In math mode, LaTeX inserts a small space after a comma. This looks nice in $a,b,c$, for example. But I don't like the way it looks when using a comma as a thousands separator, e.g., $x = 100,000$. (There is no space after the comma when writing 100,000 outside of math mode.) Is there an easy way to avoid this? Some symbol I should be using instead of comma?

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    siunitx lets you configure all of this $x = \num{e5}$ or $x = \num{100000}$, and you can easily configure all the output.
    – Manuel
    Commented Apr 8, 2016 at 1:01
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    $100{,}000$ will accomplish it. Commented Apr 8, 2016 at 1:29
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    Yes, that does it, @StevenB.Segletes. Submit it up as an answer and I'll accept it. Commented Apr 8, 2016 at 1:33

3 Answers 3


There are different classes of mathematical symbols in LaTeX, as discussed in this question: What is the difference between \mathbin vs. \mathrel?

Depending on the class of a math symbol, surrounding space will be modified in predictable, relevant ways. The comma is of the type \mathpunct (mathematic punctuation) which, when surrounded by math atoms, inserts a small amount of space after itself, in what would be a typical use of punctuation grammar.

The way to override the natural behavior of a symbol class is to isolate it from surrounding math, typically done by embracing the symbol in its own group, as in {,}. In this way, the comma is made unaware of the existence of surrounding math and therefore does not insert the customary space associated with its use.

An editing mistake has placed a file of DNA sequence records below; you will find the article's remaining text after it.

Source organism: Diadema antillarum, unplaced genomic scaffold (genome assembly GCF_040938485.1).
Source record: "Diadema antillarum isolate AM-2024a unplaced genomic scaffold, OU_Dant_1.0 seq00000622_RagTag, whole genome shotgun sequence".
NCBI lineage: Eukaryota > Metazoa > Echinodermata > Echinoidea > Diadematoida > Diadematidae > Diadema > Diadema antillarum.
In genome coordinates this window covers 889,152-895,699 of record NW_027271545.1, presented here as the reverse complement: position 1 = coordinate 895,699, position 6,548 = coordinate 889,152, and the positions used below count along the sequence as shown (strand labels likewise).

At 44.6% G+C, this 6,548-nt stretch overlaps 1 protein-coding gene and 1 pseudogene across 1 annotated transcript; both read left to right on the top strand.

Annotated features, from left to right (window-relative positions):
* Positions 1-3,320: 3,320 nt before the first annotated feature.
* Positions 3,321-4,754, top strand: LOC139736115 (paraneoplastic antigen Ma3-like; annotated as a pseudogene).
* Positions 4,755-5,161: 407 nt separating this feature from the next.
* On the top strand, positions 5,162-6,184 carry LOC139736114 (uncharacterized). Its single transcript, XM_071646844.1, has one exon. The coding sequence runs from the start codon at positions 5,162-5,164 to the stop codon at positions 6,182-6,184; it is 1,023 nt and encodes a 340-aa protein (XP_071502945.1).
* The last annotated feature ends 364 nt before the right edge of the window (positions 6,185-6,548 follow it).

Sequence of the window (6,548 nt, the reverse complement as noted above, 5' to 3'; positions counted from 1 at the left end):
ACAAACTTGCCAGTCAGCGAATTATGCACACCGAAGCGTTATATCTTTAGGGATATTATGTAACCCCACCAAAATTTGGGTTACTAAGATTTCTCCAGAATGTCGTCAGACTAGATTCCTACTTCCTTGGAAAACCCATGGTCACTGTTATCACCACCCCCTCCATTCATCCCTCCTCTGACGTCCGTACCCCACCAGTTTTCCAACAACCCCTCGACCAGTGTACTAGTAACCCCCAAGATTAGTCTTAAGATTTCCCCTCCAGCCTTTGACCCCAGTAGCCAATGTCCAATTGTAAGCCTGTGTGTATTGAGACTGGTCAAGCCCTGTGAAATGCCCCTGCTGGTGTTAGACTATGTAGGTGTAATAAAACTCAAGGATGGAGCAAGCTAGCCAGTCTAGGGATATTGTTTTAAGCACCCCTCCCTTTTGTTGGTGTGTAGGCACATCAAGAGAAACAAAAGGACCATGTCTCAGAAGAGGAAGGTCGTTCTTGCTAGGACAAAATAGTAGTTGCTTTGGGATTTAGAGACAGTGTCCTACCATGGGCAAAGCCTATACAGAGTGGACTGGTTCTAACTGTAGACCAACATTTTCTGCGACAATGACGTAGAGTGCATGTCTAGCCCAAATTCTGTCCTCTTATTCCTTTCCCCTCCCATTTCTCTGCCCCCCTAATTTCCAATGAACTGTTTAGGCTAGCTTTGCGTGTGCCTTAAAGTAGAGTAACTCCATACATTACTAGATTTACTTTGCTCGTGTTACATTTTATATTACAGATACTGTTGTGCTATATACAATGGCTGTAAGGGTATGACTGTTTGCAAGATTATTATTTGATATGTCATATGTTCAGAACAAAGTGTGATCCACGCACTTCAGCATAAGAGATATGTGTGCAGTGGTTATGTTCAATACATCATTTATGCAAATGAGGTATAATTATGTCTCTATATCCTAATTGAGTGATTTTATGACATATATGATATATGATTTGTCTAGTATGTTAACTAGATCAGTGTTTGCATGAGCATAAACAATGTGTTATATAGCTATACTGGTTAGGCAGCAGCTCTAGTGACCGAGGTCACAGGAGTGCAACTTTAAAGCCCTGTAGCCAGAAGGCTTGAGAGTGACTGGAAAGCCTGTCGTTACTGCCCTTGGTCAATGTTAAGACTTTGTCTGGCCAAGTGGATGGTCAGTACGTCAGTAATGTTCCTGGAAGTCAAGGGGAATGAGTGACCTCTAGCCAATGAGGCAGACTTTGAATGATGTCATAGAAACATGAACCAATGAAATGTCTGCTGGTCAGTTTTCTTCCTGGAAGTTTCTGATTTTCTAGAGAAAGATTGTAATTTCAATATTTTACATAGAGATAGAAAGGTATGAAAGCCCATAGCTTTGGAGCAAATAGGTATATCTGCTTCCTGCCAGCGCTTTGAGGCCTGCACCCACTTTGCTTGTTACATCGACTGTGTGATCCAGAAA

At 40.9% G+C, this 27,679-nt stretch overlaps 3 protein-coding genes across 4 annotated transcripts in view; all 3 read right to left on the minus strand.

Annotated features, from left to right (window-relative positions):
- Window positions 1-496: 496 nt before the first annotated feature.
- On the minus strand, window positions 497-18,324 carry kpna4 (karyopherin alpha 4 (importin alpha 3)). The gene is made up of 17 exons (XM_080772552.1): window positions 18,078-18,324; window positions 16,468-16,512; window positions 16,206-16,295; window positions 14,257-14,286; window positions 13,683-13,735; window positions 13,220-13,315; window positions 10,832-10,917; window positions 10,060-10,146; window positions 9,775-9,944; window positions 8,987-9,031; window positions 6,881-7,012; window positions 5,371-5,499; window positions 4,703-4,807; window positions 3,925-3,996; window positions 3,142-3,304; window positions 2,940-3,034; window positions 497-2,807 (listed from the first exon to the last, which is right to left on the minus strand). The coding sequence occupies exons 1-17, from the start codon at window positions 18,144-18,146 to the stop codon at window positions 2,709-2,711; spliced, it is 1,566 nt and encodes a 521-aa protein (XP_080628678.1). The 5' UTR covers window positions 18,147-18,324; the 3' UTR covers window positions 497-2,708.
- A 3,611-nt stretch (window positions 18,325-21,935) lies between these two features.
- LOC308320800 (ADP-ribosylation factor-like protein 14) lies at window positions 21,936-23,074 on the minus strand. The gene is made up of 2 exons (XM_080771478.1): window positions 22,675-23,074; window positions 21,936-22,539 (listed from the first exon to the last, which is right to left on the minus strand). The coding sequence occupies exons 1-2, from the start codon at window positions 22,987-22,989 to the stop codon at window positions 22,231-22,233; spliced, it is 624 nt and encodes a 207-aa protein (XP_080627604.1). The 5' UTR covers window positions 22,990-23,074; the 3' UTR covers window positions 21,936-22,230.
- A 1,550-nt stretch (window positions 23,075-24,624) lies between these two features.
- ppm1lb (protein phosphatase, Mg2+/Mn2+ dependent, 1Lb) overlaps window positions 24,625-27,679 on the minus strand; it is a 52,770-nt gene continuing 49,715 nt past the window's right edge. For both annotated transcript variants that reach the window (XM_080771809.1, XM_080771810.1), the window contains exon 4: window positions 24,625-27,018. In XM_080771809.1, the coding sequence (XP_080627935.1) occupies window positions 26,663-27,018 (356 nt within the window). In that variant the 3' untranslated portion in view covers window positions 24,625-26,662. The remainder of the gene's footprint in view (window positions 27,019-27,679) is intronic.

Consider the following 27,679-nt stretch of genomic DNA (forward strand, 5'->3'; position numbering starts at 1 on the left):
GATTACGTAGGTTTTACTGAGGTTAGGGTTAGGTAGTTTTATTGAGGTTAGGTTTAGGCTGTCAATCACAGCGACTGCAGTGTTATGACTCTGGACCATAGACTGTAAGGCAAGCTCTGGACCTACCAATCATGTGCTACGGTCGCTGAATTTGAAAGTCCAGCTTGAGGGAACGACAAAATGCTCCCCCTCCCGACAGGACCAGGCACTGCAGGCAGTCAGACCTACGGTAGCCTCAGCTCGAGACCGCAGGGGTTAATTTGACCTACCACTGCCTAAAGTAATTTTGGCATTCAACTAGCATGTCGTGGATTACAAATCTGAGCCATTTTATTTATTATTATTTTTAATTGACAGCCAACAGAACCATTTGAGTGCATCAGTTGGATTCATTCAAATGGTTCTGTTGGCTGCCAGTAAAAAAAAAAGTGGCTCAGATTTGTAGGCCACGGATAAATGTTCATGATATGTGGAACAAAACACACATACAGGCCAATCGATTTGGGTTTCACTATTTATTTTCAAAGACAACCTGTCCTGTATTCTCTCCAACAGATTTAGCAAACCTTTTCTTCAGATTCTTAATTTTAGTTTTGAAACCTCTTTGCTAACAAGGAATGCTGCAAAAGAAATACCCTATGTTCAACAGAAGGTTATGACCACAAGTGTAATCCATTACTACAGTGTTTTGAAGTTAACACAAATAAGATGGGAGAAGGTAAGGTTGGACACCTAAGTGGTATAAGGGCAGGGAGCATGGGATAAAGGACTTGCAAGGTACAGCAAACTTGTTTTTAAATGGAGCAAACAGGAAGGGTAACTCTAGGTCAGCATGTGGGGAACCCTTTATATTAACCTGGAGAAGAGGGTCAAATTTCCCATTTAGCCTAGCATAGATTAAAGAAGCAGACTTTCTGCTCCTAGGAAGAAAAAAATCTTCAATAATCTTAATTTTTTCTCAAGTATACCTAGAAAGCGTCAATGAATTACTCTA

Thus, to the specific question of the OP, the use of $x =100{,}000$ will insert the comma without the customary space associated with mathematical punctuation.

Just for completeness, one should note that one can do the opposite, as well; that is, inserting customary space even in the absence of surrounding math. One does that by inserting empty math groups adjacent to the symbol. In the case of a comma, ,{} is sufficient to trigger the insertion of the space, even if there are no surrounding (non-empty) math atoms.


You can use the icomma package. But you must then ensure that you input a space after a comma if you want a space:


$(a, b, c) = f(x, y) $  

$(a,b,c) = f(x,y) $ %wrong



enter image description here


If you want an upper punctuation (freistehender Hochpunkt) without empty space in a math environment try \dot\,


$ 14\dot\,000\dot\,000 \cdot \mbox{0,6} = 8\dot\,400\dot\,000 $ 

which will give this:

enter image description here

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